Full Dark House, by Christopher Fowler
Book One in the Bryant and May series.
Published by Bantam, 2003.
ISBN: 978 0 553 81552 8
Review by Mark Yon
It takes a lot of skill, if not a lot of nerve, for an author to set up a book seemingly about the exploits of a crime detective duo and apparently kill one of them off on the first page.
But that’s what happens here. In present day London, an incendiary device is set off in the office of London Metropolitan Police’s Peculiar Crimes Unit, which not only destroys their police files but kills Arthur Bryant, one half of a detective double, Bryant and May.
The surviving detective John May is now on the hunt for a cop killer. Whilst investigating, May becomes convinced that the killer is connected to the two’s first case together, one that began in London’s Blitz of the 1940’s.
Much of the book then goes back to that time to give details of the case: a strange one, involving a footless dancer’s body, a death by globe and a faceless man running around a theatre in a Blitz-damaged London, before May can deduce any connection between the past and the present.
Though I’ve seen this series around for a while now (and as I type we’re about to get Book 10 in the series) I must admit that, frankly, it’s passed me by.
Really, I should have known better. It’s a witty, clever little book, written with panache and humour, whilst using Christopher’s horror origins to throw in the odd little shock as we veer slightly into Twilight Zone or X-Files territory. The characters are great (although a little rude in places, so they might shock your typical crime fan) and the setting, both in the past and the present, wholly immersive. The suspects all appear as identifiable as in a game of Cluedo or an Agatha Christie novel, and it’s great fun trying to work out whodunnit. The details of their first case together for the Peculiar Crimes Squad, set in 1940’s Blitz-hit London are wonderfully well written. As richly detailed as Connie Willis’s recent Blackout/All Clear, there’s a palpable sense of being in the city whilst there’s rationing and a war on. With none of the technical gubbins of today’s detectives, Bryant and May have to use good, old-fashioned deduction to make their conclusions work. A knowledge of Ancient Greek mythology is quite useful here. That, and a little understanding of the occult that wouldn’t go amiss from a pulp-fiction 1930’s tale.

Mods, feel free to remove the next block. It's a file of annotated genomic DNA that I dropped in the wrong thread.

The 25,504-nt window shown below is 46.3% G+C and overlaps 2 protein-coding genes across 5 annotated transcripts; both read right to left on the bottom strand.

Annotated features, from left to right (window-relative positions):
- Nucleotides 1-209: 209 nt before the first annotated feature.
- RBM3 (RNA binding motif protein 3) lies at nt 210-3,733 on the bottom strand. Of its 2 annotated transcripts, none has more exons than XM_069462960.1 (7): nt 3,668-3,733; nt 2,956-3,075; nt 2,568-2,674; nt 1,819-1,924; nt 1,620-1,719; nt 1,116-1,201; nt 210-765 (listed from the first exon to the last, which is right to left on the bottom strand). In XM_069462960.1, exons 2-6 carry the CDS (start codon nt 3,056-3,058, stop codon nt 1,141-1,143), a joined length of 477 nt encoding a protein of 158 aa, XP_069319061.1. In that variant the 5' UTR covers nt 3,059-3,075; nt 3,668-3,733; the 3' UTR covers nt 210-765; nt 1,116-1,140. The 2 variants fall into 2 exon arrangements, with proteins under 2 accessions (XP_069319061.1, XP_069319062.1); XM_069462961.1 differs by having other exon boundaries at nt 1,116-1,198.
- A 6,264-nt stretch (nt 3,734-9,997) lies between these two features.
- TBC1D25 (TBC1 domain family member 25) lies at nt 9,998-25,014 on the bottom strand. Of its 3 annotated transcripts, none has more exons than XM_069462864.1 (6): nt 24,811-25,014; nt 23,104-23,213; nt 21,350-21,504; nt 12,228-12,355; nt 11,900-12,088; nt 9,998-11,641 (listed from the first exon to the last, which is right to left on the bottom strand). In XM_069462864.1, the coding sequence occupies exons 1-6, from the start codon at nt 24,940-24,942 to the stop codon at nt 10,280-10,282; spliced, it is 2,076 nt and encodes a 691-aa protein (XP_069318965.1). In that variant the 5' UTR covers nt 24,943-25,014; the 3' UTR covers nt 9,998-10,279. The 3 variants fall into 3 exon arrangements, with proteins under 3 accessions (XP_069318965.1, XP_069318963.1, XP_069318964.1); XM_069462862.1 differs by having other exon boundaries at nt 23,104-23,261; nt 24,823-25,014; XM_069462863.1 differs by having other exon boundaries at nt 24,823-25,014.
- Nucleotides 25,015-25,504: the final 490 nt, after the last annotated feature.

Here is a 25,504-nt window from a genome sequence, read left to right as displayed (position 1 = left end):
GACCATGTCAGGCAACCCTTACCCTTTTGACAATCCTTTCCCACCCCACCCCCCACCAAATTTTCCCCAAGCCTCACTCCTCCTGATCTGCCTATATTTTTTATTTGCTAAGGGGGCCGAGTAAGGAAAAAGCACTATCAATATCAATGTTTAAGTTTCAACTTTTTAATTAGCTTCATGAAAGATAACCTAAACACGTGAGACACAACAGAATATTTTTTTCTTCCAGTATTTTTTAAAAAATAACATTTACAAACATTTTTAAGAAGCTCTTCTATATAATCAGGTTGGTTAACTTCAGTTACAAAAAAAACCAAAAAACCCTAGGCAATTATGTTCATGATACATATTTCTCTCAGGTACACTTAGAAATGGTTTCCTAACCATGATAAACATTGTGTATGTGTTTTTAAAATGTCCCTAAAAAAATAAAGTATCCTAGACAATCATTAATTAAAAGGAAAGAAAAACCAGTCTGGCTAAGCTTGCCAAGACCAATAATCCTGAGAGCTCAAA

The overall feeling at the end of this one is that it is a combination of a traditional British crime thriller with a touch of the Phantom of the Opera about it. As the deaths continue at the London theatre, the cause seems almost supernatural. Christopher, showing his Horror origins, can’t resist some quite gory deaths along the way.
I’m sure some readers will be struck by how such tales have recently struck a popular chord. Treading similar ground (or is that a policeman’s beat?) to Ben Aaronovitch’s recent Rivers of London/Peter Grant novels, I must say that as much as I enjoyed Ben’s first novel, I enjoyed this one much, much more. Full Dark House is a more subtle tale, cleverer in its plot twists, sexier and more stylish, although less genre related, perhaps.
Full Dark House is not a book that tries to repeatedly show the reader explicitly how clever it is: it just is, and it is up to the reader to find the clues out. As ‘whodunnits’ go, this is a classy effort. The little touches, as literary Easter Eggs, kept me amused throughout: Bryant and May are the brand name for a British box of matches, for example.
For people wanting to read something in my opinion as good, if not better (and written nearly a decade before) than Ben’s books, this comes very much recommended. Why didn’t readers (including me) notice this one before? This would make a wonderful BBC Television series.
I struggled to put this one down. Guess that means I’m a newly converted fan and can’t wait to read more.
Nine more to go and find. Bring on the next!
Mark Yon, July 2012.